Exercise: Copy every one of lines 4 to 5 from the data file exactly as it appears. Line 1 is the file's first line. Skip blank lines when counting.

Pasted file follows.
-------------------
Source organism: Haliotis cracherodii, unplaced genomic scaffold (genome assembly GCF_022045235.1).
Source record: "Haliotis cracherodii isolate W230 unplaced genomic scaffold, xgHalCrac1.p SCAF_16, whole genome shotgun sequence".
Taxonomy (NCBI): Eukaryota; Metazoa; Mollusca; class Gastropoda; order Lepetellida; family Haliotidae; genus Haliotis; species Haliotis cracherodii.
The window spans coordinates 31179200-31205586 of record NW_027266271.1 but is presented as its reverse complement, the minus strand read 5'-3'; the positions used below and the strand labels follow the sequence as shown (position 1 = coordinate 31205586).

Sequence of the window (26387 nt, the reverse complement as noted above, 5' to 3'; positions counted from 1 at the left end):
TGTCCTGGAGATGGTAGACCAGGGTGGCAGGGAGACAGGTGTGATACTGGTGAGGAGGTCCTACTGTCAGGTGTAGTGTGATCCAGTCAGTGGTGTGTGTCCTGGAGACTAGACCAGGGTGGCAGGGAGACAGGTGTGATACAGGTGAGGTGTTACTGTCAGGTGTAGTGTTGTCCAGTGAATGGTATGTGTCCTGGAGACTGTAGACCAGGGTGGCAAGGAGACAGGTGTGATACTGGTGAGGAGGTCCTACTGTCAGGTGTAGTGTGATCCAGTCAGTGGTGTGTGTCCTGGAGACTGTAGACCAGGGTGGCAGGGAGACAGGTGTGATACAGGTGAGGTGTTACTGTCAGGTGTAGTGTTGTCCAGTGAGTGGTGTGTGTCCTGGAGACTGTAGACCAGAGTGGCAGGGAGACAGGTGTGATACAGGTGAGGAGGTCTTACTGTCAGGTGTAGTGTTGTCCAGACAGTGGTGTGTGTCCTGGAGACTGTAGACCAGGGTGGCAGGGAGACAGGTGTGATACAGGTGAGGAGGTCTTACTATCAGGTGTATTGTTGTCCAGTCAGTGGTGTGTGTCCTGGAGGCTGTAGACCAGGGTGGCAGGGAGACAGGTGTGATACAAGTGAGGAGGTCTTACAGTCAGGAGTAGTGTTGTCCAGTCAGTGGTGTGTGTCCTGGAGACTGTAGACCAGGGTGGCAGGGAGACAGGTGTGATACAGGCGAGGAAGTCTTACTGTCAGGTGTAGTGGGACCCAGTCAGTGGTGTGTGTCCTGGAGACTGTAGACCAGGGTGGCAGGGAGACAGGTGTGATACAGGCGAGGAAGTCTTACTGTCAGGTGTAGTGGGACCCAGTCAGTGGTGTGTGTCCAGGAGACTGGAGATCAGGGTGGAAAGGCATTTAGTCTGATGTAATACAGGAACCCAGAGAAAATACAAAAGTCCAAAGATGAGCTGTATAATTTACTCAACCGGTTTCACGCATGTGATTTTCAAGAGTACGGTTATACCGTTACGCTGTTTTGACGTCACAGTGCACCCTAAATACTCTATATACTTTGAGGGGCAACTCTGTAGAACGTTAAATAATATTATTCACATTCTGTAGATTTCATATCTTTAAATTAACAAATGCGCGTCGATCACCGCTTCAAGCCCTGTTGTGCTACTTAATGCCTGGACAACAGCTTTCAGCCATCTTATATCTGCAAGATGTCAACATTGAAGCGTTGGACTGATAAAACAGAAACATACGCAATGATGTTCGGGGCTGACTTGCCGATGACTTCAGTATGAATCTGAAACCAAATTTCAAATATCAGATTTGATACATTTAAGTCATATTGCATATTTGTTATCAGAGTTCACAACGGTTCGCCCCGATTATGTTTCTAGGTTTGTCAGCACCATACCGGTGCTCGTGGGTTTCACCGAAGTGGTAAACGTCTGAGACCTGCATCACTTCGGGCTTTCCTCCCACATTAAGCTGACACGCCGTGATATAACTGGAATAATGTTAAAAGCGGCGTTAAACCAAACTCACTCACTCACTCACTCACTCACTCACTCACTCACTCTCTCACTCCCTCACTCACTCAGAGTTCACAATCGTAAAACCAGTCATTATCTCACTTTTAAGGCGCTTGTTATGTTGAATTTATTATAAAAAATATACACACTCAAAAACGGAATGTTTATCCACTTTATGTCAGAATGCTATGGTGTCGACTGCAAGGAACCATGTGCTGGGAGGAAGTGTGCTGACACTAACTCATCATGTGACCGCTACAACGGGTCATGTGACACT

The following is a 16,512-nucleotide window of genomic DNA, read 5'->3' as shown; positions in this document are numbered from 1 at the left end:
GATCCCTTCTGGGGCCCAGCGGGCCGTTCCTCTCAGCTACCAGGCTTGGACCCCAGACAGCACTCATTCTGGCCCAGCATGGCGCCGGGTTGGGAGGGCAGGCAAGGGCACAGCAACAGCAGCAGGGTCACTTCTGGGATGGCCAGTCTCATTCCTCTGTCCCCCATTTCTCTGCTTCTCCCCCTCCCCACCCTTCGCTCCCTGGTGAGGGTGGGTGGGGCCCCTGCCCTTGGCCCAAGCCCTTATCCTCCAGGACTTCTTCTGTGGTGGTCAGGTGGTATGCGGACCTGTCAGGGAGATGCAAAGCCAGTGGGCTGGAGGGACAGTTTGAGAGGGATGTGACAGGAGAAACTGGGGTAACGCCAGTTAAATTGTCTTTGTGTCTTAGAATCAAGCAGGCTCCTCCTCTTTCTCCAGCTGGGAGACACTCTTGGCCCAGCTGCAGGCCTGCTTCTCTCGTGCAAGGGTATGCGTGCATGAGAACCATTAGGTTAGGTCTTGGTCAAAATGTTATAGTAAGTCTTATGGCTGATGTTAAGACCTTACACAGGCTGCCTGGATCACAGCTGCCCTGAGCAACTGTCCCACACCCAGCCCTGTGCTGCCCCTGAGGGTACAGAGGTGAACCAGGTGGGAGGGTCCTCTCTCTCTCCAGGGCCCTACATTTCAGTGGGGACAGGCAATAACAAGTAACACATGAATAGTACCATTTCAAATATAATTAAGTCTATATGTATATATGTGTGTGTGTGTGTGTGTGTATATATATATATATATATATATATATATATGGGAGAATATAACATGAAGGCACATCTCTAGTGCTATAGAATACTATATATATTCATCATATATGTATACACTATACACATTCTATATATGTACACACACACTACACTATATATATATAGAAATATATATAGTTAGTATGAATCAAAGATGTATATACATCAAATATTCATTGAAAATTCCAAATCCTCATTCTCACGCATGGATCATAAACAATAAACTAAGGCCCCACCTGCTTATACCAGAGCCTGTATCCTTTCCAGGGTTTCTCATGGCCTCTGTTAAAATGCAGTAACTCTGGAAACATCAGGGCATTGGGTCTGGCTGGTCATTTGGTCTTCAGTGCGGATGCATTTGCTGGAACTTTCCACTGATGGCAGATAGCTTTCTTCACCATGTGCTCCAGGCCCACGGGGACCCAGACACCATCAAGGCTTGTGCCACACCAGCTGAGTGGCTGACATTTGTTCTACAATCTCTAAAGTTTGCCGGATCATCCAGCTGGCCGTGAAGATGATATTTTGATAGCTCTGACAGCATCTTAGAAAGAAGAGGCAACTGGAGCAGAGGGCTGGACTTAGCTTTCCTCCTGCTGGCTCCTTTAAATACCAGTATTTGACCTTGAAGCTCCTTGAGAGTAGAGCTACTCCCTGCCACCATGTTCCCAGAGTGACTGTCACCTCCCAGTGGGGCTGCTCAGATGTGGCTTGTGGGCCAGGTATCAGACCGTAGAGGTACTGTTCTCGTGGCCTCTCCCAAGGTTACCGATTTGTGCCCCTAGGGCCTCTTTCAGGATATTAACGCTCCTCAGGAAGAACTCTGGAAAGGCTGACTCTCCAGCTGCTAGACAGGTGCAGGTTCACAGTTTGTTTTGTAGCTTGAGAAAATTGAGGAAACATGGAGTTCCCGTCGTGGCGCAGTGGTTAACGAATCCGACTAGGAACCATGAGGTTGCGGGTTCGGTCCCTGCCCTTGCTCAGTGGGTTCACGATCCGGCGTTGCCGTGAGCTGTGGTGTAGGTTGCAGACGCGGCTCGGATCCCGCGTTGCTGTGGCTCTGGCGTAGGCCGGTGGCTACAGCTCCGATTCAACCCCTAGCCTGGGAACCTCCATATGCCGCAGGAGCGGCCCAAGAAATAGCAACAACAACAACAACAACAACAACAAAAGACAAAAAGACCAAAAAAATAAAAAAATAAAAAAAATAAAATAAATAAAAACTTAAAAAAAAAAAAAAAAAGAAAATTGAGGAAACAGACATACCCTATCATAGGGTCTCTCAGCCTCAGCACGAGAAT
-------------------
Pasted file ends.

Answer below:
The window spans coordinates 31179200-31205586 of record NW_027266271.1 but is presented as its reverse complement, the minus strand read 5'-3'; the positions used below and the strand labels follow the sequence as shown (position 1 = coordinate 31205586).

Sequence of the window (26387 nt, the reverse complement as noted above, 5' to 3'; positions counted from 1 at the left end):